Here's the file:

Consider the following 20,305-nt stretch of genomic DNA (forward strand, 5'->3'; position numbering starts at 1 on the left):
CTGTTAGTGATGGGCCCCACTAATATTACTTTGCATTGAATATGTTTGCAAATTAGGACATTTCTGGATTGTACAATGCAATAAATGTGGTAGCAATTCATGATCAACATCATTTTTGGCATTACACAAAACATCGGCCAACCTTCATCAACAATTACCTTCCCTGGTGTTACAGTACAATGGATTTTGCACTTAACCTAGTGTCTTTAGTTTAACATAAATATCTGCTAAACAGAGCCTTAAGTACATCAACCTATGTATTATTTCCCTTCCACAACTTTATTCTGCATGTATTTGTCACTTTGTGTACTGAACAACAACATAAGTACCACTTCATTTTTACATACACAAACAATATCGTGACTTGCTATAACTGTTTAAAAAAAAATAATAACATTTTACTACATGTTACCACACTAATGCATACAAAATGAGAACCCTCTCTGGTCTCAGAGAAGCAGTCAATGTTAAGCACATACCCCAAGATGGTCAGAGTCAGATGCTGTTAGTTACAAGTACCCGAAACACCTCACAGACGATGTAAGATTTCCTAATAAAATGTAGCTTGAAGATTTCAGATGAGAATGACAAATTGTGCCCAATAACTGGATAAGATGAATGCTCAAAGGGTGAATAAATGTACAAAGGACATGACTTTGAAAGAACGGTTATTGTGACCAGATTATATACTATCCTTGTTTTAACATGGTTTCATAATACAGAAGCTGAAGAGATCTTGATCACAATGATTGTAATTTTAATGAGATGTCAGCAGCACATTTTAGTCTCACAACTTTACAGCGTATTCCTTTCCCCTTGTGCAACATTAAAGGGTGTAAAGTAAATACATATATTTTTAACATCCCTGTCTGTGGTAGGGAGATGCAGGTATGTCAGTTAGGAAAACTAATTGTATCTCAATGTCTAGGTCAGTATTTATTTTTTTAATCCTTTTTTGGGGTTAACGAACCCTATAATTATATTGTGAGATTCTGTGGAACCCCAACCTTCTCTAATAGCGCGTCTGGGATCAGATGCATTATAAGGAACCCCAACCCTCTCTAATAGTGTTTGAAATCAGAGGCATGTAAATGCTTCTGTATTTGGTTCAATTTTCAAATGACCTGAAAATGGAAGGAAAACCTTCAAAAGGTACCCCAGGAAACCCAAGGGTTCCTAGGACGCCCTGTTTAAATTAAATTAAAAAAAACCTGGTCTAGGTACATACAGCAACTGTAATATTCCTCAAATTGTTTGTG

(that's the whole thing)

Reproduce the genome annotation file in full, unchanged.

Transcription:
Consider the following 20,305-nt stretch of genomic DNA (forward strand, 5'->3'; position numbering starts at 1 on the left):
CTGTTAGTGATGGGCCCCACTAATATTACTTTGCATTGAATATGTTTGCAAATTAGGACATTTCTGGATTGTACAATGCAATAAATGTGGTAGCAATTCATGATCAACATCATTTTTGGCATTACACAAAACATCGGCCAACCTTCATCAACAATTACCTTCCCTGGTGTTACAGTACAATGGATTTTGCACTTAACCTAGTGTCTTTAGTTTAACATAAATATCTGCTAAACAGAGCCTTAAGTACATCAACCTATGTATTATTTCCCTTCCACAACTTTATTCTGCATGTATTTGTCACTTTGTGTACTGAACAACAACATAAGTACCACTTCATTTTTACATACACAAACAATATCGTGACTTGCTATAACTGTTTAAAAAAAAATAATAACATTTTACTACATGTTACCACACTAATGCATACAAAATGAGAACCCTCTCTGGTCTCAGAGAAGCAGTCAATGTTAAGCACATACCCCAAGATGGTCAGAGTCAGATGCTGTTAGTTACAAGTACCCGAAACACCTCACAGACGATGTAAGATTTCCTAATAAAATGTAGCTTGAAGATTTCAGATGAGAATGACAAATTGTGCCCAATAACTGGATAAGATGAATGCTCAAAGGGTGAATAAATGTACAAAGGACATGACTTTGAAAGAACGGTTATTGTGACCAGATTATATACTATCCTTGTTTTAACATGGTTTCATAATACAGAAGCTGAAGAGATCTTGATCACAATGATTGTAATTTTAATGAGATGTCAGCAGCACATTTTAGTCTCACAACTTTACAGCGTATTCCTTTCCCCTTGTGCAACATTAAAGGGTGTAAAGTAAATACATATATTTTTAACATCCCTGTCTGTGGTAGGGAGATGCAGGTATGTCAGTTAGGAAAACTAATTGTATCTCAATGTCTAGGTCAGTATTTATTTTTTTAATCCTTTTTTGGGGTTAACGAACCCTATAATTATATTGTGAGATTCTGTGGAACCCCAACCTTCTCTAATAGCGCGTCTGGGATCAGATGCATTATAAGGAACCCCAACCCTCTCTAATAGTGTTTGAAATCAGAGGCATGTAAATGCTTCTGTATTTGGTTCAATTTTCAAATGACCTGAAAATGGAAGGAAAACCTTCAAAAGGTACCCCAGGAAACCCAAGGGTTCCTAGGACGCCCTGTTTAAATTAAATTAAAAAAAACCTGGTCTAGGTACATACAGCAACTGTAATATTCCTCAAATTGTTTGTG